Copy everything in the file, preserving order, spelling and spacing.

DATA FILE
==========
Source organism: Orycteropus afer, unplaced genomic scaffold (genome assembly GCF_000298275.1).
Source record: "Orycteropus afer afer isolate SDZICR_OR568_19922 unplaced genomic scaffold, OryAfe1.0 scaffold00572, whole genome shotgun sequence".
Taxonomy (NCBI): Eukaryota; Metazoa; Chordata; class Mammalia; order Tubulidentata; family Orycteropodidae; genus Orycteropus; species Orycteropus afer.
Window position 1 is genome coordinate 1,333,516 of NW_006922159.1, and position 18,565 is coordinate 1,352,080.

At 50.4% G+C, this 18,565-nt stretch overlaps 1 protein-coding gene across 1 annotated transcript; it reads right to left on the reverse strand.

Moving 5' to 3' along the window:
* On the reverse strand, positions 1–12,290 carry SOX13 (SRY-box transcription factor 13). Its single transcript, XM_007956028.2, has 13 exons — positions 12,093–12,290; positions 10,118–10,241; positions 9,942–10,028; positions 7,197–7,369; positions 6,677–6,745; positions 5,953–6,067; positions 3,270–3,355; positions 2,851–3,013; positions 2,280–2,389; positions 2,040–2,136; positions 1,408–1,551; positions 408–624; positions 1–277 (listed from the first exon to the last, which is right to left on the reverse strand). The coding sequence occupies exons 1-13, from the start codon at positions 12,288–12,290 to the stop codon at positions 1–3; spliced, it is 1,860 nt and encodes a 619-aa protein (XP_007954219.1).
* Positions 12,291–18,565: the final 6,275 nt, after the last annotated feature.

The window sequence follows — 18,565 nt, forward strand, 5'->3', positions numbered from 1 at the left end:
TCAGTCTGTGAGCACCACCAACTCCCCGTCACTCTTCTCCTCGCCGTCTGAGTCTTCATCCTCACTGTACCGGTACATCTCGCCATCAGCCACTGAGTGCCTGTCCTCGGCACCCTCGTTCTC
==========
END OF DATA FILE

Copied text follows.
Source organism: Orycteropus afer, unplaced genomic scaffold (genome assembly GCF_000298275.1).
Source record: "Orycteropus afer afer isolate SDZICR_OR568_19922 unplaced genomic scaffold, OryAfe1.0 scaffold00572, whole genome shotgun sequence".
Taxonomy (NCBI): Eukaryota; Metazoa; Chordata; class Mammalia; order Tubulidentata; family Orycteropodidae; genus Orycteropus; species Orycteropus afer.
Window position 1 is genome coordinate 1,333,516 of NW_006922159.1, and position 18,565 is coordinate 1,352,080.

At 50.4% G+C, this 18,565-nt stretch overlaps 1 protein-coding gene across 1 annotated transcript; it reads right to left on the reverse strand.

Moving 5' to 3' along the window:
* On the reverse strand, positions 1–12,290 carry SOX13 (SRY-box transcription factor 13). Its single transcript, XM_007956028.2, has 13 exons — positions 12,093–12,290; positions 10,118–10,241; positions 9,942–10,028; positions 7,197–7,369; positions 6,677–6,745; positions 5,953–6,067; positions 3,270–3,355; positions 2,851–3,013; positions 2,280–2,389; positions 2,040–2,136; positions 1,408–1,551; positions 408–624; positions 1–277 (listed from the first exon to the last, which is right to left on the reverse strand). The coding sequence occupies exons 1-13, from the start codon at positions 12,288–12,290 to the stop codon at positions 1–3; spliced, it is 1,860 nt and encodes a 619-aa protein (XP_007954219.1).
* Positions 12,291–18,565: the final 6,275 nt, after the last annotated feature.

The window sequence follows — 18,565 nt, forward strand, 5'->3', positions numbered from 1 at the left end:
TCAGTCTGTGAGCACCACCAACTCCCCGTCACTCTTCTCCTCGCCGTCTGAGTCTTCATCCTCACTGTACCGGTACATCTCGCCATCAGCCACTGAGTGCCTGTCCTCGGCACCCTCGTTCTC